Prevention of Cruelty to Animals Amendment Bill
(Debate, 17 February 2021, Legislative Assembly, NSW Parliament)
Animals are emotionally intelligent, living beings that experience: hunger and thirst; pleasure and pain; happiness and sadness; fun and boredom; and an array of feelings.
They form bonds with other animals of both the same and different species, including with humans. They are capable of communicating with others. Everyone who has had a companion animal can tell when their pet wants a pat or to play, is jealous of another animal or is annoyed at their owner.
Someone who exercises cruelty to animals is exercising cruelty to beings not unlike humans. Indeed cruelty to animals is akin to cruelty to humans, both in terms of the suffering experienced by the victim, and the wilful brutality of the perpetrator.
Animal cruelty entails gratification in, or neglect of, the suffering of another being. It is no surprise that those who engage in animal abuse are more likely to be perpetrators of domestic violence, child abuse, elder abuse and general violence in the community.
Animal cruelty contributes to the suffering in this world and should be stamped out.
The Prevention of Cruelty to Animals Amendment Bill increases the maximum penalties for animal cruelty offences and enables the courts to prohibit someone convicted of a high-level animal cruelty offence from having animals. I support the bill, which brings the animal cruelty penalty system into line with community values.
The bill follows a similar bill introduced in the other place by Animal Justice Party MLC the Honourable Emma Hurst. I thank Ms Hurst for her leadership in this space and for being an untiring advocate for animals. Ms Hurst pointed out that New South Wales currently has some of the lowest penalties for animal cruelty offences in Australia. Because the courts rarely issue maximum penalties, most convicted offenders, even of very heinous crimes, get off with very low fines.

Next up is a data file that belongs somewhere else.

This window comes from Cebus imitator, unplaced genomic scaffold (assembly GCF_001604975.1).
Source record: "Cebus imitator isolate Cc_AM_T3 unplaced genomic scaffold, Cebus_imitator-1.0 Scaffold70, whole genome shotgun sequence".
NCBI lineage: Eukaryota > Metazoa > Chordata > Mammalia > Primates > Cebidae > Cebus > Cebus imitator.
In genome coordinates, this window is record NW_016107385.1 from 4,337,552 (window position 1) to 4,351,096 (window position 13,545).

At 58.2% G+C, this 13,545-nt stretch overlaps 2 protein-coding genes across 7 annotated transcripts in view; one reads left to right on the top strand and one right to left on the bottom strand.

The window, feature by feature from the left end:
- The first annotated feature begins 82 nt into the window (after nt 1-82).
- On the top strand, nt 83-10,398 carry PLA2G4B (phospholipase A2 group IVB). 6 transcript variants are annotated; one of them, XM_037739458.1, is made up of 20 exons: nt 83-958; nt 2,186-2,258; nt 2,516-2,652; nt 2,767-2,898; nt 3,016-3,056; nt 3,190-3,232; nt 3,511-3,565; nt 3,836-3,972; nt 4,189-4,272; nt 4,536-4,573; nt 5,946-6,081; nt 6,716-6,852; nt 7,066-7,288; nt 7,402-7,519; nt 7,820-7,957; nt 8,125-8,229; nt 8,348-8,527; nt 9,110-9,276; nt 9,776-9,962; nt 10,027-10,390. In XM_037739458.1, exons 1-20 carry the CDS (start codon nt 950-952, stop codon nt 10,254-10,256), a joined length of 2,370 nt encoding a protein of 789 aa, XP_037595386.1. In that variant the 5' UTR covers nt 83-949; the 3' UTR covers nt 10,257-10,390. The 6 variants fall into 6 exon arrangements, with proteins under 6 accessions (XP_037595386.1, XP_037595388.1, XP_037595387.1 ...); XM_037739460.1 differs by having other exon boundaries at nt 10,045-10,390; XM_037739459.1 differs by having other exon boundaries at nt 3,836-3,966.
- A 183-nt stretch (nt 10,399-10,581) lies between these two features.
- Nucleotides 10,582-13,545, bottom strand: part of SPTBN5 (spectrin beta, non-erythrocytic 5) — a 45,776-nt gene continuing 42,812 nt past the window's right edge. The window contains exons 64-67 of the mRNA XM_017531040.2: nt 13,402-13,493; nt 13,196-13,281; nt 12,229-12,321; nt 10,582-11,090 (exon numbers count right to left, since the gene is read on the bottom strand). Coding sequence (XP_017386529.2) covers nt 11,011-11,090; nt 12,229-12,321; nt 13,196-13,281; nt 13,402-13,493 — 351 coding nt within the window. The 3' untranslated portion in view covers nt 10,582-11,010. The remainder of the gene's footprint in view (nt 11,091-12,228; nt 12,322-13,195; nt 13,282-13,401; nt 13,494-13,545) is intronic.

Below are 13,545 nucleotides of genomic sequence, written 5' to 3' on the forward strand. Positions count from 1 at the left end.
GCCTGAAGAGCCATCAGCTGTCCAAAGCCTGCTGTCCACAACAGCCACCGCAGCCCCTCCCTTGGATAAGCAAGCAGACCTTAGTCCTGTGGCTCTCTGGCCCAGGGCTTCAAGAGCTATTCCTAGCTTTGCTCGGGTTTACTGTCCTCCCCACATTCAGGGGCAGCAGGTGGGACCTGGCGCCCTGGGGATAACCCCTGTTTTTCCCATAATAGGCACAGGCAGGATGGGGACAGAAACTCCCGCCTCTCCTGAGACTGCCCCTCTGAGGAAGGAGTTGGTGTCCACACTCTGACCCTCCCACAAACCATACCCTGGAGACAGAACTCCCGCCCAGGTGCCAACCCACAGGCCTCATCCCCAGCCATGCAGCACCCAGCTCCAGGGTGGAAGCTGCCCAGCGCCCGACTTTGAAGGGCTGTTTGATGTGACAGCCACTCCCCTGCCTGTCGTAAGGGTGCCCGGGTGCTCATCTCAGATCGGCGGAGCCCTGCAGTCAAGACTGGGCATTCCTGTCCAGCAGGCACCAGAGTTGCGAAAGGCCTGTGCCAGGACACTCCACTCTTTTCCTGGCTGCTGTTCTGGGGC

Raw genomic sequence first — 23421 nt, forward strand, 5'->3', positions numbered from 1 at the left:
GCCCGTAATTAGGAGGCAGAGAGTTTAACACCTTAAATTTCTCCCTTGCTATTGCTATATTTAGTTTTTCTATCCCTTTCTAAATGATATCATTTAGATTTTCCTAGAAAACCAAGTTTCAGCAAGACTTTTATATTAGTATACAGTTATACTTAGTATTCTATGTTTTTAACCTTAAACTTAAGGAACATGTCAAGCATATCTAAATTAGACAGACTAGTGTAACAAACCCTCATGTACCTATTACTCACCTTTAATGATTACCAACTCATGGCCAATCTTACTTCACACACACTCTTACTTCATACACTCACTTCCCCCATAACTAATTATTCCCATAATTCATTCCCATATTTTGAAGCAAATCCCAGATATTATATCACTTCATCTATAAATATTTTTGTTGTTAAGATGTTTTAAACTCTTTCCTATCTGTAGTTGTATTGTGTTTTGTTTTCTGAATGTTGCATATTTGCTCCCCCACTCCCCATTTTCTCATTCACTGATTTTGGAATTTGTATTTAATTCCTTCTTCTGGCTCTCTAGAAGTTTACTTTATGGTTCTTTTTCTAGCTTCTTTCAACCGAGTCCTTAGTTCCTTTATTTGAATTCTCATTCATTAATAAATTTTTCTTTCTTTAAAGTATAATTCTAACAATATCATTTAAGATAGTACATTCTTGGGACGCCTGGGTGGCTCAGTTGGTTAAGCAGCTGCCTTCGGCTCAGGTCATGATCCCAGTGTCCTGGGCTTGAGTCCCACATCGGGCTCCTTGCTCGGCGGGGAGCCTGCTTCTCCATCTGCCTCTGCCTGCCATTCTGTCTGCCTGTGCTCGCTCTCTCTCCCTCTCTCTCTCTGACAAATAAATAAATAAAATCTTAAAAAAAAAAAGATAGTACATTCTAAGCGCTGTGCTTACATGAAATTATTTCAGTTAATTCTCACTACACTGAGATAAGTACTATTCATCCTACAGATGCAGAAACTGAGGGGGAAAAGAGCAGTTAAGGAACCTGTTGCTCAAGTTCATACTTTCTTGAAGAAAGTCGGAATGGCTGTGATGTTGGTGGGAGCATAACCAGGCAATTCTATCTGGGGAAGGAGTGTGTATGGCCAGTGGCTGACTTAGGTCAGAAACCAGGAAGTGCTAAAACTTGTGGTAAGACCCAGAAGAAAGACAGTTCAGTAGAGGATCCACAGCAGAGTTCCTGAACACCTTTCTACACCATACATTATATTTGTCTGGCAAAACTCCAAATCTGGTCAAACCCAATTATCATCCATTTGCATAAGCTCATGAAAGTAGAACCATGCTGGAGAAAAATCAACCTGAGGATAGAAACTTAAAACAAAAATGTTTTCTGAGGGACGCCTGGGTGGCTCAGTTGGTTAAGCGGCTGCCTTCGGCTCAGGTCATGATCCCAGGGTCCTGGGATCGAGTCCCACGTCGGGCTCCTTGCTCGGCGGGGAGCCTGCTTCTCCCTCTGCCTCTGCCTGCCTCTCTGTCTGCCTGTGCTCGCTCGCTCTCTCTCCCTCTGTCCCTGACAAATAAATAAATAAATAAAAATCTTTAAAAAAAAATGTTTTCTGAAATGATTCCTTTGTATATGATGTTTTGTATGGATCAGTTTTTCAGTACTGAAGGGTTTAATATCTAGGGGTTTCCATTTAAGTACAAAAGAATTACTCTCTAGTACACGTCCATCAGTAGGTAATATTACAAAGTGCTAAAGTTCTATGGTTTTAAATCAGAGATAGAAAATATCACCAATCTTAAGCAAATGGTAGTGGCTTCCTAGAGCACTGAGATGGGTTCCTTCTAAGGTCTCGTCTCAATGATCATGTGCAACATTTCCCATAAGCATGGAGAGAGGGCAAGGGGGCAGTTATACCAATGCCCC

The bill increases maximum fines for animal cruelty offences between three and eight times, depending on the offence, and doubles most maximum prison sentences.
The new penalties will give the courts and infringement officers a better ability to ensure that punishments reflect the true nature of the crime.
Low penalties create a narrative in our legal system that animal abuse is a low level crime, that it is not important and doesn’t warrant the full force of the law. I welcome elevation of the magnitude of animal abuse offences with this bill.
Much of animal cruelty is sanctioned through intensive battery farming, archaic entertainment, and unnecessary experiments for example. Treating animals as mere commodities legitimises the view that they are lesser and therefore do not deserve respect or a life free of pain and suffering. To end animal cruelty, we must treat animals as live sentient beings.
I am committed to working with the Animal Justice Party, the government, and all other members of both houses of parliament to put an end to animal cruelty. The bill is a good move in that direction.